UK Energy Prices and trends 2014 released
The government’s trends and prices statistical release for Q1 2013 to Q1 2014 has been made public. Released quarterly, it features information about consumption, generation, renewables and energy prices.
Over the past year it’s been common knowledge that suppliers have put up prices, customer complaints have increased, the government seems to have a vendetta against wind farms, and fracking seems like it’s happening no matter what.
Included in the report aren’t the consequences or social aspects of the energy market, it’s the cold hard stats and surprisingly, they’re not all terrible.
Energy price and consumption changes
The UK has seen average energy prices increase over the year, electricity by 5.9% and gas by 4.8% in real terms, which is a given really. The actual price UK homes pay for energy however has only increased by 4.5%, although 3.1% of that rise was between Q4 2013 and Q1 2014 – when many suppliers announced price rises (followed by smaller decreases).
This lower increase in amount actually paid could be due to more people moving over to fixed prices contracts before the price rise, or that the majority of people are on such tariffs already. We can probably expect to see this figure increase next year as people’s fixed price contracts come to an end and are forced into paying higher prices.
The report also highlights that energy consumption fell by 10.7% on last year’s figures. A large majority of this was due to temperature differences from last year leading to people spending less time with the heating on. With that accounted for however consumption was still down 1.8%, indicating either people are becoming more conscious of turning lights and appliances, or more people are investing in energy efficiency, or a combination of the two.
Fossil fuels and traditional generation
As a reflection of the closure and adaption of coal plants, coal production has decreased by 28% and reached a record low level in January this year. This is all accounted for as it’s been part of the government’s long-term energy strategy to get rid of a large number of old, inefficient coal fired plants. However, there’s still a growing gap between generation and consumption, which has a huge potential to drive our energy prices up.
Another big change was bioenergy generation up to 11.1%, which was largely due to the partial conversion of the previously coal-fired power plant at Drax into a biomass plant.
That being said, coal still provides 41.6% of electricity generated, with gas at 23.2% and nuclear sitting at 19.2%, demonstrating a huge reliance is still placed on this fuel source. It’s not all bad news however as electricity generation from low carbon sources by major power producers was up 6 points to 35.3%.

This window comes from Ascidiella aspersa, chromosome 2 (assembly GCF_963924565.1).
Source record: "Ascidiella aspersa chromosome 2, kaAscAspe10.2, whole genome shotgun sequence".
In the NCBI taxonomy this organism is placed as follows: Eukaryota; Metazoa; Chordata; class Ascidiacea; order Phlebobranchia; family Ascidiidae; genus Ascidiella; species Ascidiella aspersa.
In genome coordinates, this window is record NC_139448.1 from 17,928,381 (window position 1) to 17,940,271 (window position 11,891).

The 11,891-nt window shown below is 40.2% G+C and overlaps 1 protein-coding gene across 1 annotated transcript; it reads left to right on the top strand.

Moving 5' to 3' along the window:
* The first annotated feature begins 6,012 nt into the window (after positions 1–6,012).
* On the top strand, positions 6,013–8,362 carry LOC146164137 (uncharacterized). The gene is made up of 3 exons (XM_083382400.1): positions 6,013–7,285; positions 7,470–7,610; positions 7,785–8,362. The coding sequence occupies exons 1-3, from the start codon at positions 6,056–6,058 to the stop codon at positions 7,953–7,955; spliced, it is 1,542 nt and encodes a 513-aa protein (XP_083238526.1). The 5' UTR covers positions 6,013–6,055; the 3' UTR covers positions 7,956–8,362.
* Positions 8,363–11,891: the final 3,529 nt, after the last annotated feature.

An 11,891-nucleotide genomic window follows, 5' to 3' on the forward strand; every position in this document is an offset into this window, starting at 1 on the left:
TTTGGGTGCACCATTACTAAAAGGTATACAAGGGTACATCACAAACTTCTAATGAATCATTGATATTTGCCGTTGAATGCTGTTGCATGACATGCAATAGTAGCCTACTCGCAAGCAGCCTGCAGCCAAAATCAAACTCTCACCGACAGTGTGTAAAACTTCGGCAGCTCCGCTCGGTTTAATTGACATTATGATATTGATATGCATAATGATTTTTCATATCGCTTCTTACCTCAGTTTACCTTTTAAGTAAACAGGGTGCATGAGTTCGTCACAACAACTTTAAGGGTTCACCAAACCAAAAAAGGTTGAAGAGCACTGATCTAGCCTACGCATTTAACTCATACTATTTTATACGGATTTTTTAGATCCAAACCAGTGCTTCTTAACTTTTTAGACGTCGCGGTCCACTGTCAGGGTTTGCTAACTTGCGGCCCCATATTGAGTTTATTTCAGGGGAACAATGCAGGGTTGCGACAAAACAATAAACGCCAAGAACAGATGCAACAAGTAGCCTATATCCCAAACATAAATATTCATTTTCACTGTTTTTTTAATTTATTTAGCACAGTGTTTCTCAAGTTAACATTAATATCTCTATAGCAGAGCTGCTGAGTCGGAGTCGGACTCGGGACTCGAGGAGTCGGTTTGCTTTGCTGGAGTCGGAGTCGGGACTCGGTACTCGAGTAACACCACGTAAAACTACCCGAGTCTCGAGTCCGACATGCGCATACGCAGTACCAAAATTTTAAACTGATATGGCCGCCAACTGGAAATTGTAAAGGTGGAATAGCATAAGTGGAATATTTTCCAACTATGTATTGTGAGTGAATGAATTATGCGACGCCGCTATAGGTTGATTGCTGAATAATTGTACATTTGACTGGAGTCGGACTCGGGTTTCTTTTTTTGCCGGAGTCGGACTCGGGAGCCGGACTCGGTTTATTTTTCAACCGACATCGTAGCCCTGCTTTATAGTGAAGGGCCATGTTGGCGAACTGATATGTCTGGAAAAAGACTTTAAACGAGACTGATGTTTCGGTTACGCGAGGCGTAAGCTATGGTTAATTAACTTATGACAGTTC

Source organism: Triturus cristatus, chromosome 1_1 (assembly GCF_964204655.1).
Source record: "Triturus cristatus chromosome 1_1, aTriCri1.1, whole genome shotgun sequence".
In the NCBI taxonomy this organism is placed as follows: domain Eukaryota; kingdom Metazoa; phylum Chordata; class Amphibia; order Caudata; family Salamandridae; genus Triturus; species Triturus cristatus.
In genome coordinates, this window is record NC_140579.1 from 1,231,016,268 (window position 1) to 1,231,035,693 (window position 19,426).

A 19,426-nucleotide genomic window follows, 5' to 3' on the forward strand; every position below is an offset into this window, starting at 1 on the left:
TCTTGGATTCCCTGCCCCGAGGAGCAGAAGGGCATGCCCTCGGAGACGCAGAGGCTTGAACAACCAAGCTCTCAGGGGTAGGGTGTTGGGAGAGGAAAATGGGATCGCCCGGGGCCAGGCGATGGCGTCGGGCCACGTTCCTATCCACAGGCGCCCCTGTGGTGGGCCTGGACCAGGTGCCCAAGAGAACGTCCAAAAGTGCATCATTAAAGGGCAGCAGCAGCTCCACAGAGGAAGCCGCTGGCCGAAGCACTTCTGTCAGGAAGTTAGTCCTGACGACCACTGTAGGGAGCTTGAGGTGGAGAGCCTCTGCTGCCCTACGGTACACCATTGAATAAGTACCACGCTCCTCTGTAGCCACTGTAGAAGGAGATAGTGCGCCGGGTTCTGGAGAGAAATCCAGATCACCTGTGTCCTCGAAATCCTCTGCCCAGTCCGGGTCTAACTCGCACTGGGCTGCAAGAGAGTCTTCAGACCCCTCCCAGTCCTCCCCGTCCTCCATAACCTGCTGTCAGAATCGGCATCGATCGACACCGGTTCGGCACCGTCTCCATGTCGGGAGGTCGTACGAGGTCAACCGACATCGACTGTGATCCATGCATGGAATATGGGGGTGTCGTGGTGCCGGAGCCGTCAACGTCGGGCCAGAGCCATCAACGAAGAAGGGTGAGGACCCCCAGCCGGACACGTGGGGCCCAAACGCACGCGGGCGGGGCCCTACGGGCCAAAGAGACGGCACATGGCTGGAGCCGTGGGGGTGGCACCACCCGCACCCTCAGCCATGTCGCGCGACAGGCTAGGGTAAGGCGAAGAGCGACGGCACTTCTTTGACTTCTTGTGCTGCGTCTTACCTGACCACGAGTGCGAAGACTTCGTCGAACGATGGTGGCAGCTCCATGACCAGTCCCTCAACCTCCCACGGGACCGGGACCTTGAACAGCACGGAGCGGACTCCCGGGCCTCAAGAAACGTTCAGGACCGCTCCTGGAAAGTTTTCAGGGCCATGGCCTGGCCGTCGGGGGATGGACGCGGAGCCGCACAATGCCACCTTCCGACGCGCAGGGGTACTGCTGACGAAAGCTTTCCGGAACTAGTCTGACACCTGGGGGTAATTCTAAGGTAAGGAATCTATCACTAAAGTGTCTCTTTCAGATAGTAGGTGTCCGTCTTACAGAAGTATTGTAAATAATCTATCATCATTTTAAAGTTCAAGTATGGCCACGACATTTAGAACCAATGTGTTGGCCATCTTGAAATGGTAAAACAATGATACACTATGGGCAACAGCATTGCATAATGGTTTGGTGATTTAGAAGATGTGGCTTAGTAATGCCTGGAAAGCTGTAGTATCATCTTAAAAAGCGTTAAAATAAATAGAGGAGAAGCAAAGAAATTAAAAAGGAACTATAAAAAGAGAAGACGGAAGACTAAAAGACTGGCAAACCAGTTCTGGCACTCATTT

In terms of total renewable contribution to electricity production, there’s been a small but significant rise from 11.3% last year to 14.8%. Mainly from growing wind and bioenergy capacity, helped by recent weather conditions.
Other renewable also saw huge growth last year. Wind and hydro production increased by 55%, offshore wind was up 30% and onshore wind, despite the government’s apparent hatred of it, was up 58%. Hydro’s output also doubled, demonstrating significant advances in technology and development.
An increased contribution from renewables is pretty much the only long term energy policy option available, at least until we manage to take hold of nuclear fusion as an energy source, as fossil fuels will run out. Unfortunately, many renewable techniques are not as cost effective as throwing a load of coal into a furnace and using it to generate electricity, so for now, this may cause our electricity prices to go up.
The opposite side of the coin is that coal is a dirty source, damaging to our atmosphere, accelerating climate change and causing wide-spread health problems. Coal plants are also more effective than some methods such as wind, that rely on there being actual windy conditions to generate, if there’s higher demand in the grid, plants can always up their contribution by burning more coal.
How will this affect my energy prices?
This is where fracking comes in to the government’s policy. It appears that they are planning on continuing forward with some renewable methods (sidelining on-shore wind) and trying to plug the generation gap with fracking, now deemed an urgent priority by the House of Lords.
Theoretically this will make us less reliant on importing gas and less vulnerable to global energy price rises, thus keeping our prices down.
- Growing numbers of people are becoming more wary about the cost of energy, opting for fixed price tariffs to try and avoid cost rises for longer.
- Be wary of variable price tariffs as energy prices are likely to rise in 2015.
- Renewable energy is on the rise and contribution from coal and fossil fuels is dropping.
- Fracking likely to become an even bigger battleground for the next election